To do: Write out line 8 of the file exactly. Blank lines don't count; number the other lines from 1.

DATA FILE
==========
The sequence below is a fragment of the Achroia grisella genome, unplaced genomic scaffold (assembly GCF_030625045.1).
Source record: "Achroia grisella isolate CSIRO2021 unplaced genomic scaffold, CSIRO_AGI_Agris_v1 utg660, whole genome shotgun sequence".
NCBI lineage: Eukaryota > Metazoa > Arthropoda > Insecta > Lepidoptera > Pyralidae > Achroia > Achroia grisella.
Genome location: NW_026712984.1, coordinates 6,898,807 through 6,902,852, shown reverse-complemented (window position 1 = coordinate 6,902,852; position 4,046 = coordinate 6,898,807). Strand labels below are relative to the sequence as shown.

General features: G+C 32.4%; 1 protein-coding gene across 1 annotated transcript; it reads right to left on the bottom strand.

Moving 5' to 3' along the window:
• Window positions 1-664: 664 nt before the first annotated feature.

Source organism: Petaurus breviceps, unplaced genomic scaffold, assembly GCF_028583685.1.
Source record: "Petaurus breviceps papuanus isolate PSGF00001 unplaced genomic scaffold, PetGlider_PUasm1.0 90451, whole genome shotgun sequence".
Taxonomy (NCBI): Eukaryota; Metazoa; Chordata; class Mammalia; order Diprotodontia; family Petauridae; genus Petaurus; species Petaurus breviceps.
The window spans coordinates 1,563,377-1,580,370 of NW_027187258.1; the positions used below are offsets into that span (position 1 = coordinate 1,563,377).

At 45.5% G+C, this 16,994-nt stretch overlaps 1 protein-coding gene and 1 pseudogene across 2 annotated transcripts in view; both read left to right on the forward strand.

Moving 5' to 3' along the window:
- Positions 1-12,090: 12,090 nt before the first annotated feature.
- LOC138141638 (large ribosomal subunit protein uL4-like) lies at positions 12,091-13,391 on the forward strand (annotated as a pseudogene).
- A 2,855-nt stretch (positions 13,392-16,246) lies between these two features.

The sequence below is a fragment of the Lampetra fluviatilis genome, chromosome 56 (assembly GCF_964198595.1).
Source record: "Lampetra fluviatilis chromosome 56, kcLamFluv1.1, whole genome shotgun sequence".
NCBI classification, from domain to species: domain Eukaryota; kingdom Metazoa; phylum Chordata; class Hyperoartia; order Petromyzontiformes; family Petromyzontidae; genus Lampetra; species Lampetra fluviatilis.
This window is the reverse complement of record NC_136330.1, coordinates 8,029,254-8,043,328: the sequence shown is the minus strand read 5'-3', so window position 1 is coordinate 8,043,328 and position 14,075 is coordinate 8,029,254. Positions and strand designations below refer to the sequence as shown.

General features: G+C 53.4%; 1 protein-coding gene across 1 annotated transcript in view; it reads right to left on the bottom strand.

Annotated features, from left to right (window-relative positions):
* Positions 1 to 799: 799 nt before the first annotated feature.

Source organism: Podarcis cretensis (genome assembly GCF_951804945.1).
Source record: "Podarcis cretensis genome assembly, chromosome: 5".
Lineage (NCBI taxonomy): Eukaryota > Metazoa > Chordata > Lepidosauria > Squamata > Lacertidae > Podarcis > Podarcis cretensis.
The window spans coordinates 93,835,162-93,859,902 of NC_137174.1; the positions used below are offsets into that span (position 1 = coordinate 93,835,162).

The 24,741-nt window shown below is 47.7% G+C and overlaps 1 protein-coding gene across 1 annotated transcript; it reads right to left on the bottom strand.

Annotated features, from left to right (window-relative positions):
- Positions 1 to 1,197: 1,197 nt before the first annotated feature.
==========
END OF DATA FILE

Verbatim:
Source organism: Petaurus breviceps, unplaced genomic scaffold, assembly GCF_028583685.1.